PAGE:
You’re going to be hearing a lot about New Belgium’s beers this week because Fat Tire, Ranger IPA, Hoptober and other ales will be available on tap instead of just in bottles. There’s an obvious upside to this: It’s a lot easier to convince someone in a bar to order a pint of draft beer than to splash out on a 22-ounce bottle of the same stuff. Everywhere from Iota to ChurchKey has planned special tapping parties, but we’re interested in the Tour de Biere in Columbia Heights. The Wonderland Ballroom, Room 11, Red Rocks, Meridian Pint and the Getaway are putting New Belgium beers on draft, and between 11 a.m. and 7 p.m., you can pick up a passport at any of the bars and get a stamp when you order any New Belgium draft. Collect stamps from all five bars, and you could win $50 gift cards to the bars, a one-year Capital Bikeshare membership, T-shirts and other prizes; free glassware and other giveaways will be available while supplies last.
The Rapture is touring as a band for the first time in a few years. We tip our hats to the New York punk-funk group for teaching the indie kids how to dance back in the early 2000s, when “House of Jealous Lovers” - a revved-up combination of disco and post-punk full of percolating bass, thumping drums, echo-laden guitar and an insistent cowbell - exploded out of the too-cool Williamsburg scene and started showing up on hip DJ playlists. Coupled with LCD Soundsystem and Justice vs. Simian’s “We Are Your Friends,” rock-loving 20-somethings realized that it wasn’t wrong to move to a groove, and now dance parties proliferate at indie-minded nightspots. The band’s sound has expanded over the past three albums - check out the ‘90s house piano loops and chugging percussion on the latest single, “How Deep Is Your Love” - even if its current output isn’t as memorable as its hits from a few years ago. One thing is certain, though: The band’s bass-heavy grooves are guaranteed party-starters. DJs Dave P (of New York’s Fixed), Sammy Slice (of Philly’s Making Time), Simon Phoenix and Stereo Faith (of Baltimore’s Taxlo) open.
This show seems like an odd pairing. There’s Toronto sextet [Expletive] Up , a band that plays expansive, high-concept hardcore, best heard on this year’s stunning rock opera and album-of-the-year contender “David Comes to Life.” Then there’s Wavves, basically the one-man project of Nathan Williams, a dude who really likes Blink-182 and getting high. Yet the two bands have formed a friendship and even collaborated on a track on the new Wavves EP, “Life Sux.” Wavves gets the opening spot at the Black Cat, which is probably a good thing because no band should want to follow [Expletive] Up. Burly frontman Pink Eyes always delivers a full-contact performance and finds his way into the crowd.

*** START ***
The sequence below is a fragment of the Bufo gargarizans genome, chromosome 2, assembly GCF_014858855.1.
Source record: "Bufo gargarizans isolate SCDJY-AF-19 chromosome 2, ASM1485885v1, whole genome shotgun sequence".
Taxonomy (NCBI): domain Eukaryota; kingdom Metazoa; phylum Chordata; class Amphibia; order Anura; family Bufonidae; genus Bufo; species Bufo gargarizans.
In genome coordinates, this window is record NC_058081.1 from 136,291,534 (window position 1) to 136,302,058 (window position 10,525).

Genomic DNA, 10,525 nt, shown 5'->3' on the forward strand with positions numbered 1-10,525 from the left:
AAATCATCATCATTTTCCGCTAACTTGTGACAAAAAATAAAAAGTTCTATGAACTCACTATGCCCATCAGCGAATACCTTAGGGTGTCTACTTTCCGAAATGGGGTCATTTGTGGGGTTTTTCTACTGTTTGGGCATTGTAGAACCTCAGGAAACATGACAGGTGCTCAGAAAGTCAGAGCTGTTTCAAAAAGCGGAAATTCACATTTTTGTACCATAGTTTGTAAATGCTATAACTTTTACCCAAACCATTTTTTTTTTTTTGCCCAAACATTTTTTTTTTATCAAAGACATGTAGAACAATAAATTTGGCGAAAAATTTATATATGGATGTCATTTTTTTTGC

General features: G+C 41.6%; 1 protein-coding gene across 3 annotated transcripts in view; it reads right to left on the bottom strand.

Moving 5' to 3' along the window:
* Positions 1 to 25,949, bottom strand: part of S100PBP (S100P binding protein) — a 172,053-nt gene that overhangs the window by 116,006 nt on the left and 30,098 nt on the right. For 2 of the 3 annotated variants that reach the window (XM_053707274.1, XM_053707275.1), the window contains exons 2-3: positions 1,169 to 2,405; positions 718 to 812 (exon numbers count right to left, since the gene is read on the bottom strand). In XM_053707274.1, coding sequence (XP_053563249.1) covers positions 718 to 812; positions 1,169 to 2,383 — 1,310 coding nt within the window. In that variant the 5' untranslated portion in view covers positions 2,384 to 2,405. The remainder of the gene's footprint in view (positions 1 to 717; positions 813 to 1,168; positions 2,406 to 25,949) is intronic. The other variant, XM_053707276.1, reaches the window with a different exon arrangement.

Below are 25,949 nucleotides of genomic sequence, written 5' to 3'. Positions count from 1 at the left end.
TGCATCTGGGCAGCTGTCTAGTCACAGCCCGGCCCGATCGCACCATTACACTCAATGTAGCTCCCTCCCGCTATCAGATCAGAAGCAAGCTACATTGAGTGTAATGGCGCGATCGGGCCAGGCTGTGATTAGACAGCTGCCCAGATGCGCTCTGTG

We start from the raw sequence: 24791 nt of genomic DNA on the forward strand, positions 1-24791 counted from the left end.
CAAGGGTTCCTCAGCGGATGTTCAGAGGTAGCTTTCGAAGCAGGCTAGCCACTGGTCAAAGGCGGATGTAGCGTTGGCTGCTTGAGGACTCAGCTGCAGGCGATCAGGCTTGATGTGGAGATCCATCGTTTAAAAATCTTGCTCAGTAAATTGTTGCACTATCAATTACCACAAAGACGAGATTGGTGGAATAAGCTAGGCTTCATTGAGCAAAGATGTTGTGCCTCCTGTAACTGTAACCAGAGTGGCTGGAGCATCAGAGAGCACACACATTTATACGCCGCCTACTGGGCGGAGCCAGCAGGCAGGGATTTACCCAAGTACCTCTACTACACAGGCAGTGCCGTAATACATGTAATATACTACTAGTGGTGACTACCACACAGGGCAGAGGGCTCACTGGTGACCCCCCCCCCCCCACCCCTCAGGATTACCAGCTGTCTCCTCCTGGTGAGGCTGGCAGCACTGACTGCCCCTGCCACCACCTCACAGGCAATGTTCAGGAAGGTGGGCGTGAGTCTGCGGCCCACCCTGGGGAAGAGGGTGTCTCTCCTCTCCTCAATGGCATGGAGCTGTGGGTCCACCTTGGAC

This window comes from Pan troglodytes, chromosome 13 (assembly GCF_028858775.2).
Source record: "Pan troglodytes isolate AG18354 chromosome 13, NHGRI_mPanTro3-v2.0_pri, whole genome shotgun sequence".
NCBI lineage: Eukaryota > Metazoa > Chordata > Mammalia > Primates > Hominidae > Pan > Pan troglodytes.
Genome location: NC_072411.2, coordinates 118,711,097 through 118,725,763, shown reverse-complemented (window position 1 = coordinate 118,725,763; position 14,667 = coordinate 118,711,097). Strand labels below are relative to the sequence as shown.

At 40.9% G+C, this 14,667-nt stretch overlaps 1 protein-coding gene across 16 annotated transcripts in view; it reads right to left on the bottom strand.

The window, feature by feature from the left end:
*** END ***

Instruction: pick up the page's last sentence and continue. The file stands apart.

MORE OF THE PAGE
With the undefeated Redskins atop the NFC East, Dallas Week means something again. If you’re looking for a way to get in the spirit for Monday’s game, check out Meridian Pint’s tailgate barbecue. It’s a fundraiser for the D.C. Firefighters Burn Foundation, a charity that provides support and assistance to burn victims. Grab some ‘cue from the firefighters manning the smoker on the patio between 4 and 9 p.m., then grab a $4 can of D.C. Brau Public Ale or head inside to find all six D.C. Brau beers on tap. (The new Atlas Fest Oktoberfest beer is a standout.) Kickoff in Dallas is at 8:30 p.m., and you can watch the action on numerous TVs in the basement bar. During the game, pints of D.C. Brau are $4 and all appetizers are 25 percent off, as are any of the bar’s large bottles of beer.
Ty Segall comes from the fertile garage rock scene of San Francisco, where fuzzed-out bands are as common as the fog. Ty Segall, a young dude with long, blonde surfer hair, is one of the standouts, and he seems to be just entering his prime with recent album, “Goodbye Bread.” The songs are slowed down a bit this time, which allows the melodies to come to the forefront. His voice is also a prime weapon for the first time, shifting from a vulnerable falsetto to a throaty roar that recalls John Lennon. Psychedelic local Sun Wolf and Segall’s San Fran buddy Mikal Cronin open the show at Comet Ping Pong.
Rapper/singer Phonte reunites on stage with former Little Brother partner 9th Wonder in D.C. next month, but their newly released solo albums are probably exciting you too much to wait that long. Phonte has finally completed the hip-hop focused solo album that so many longtime fans have been anticipating. 9th Wonder’s new record is like those of Marley Marl and Hi-Tek: He pulls out a gang of beats and taps favorite collaborators to jump on them in all-star fashion. DJ Cuzzin B and DJ Face host the listening party for both projects at Policy. Experience the records socially with fans instead of alone on your iPod, and catch a bunch of unreleased bits from the vaults, too. Free tickets to the October show will be raffled off.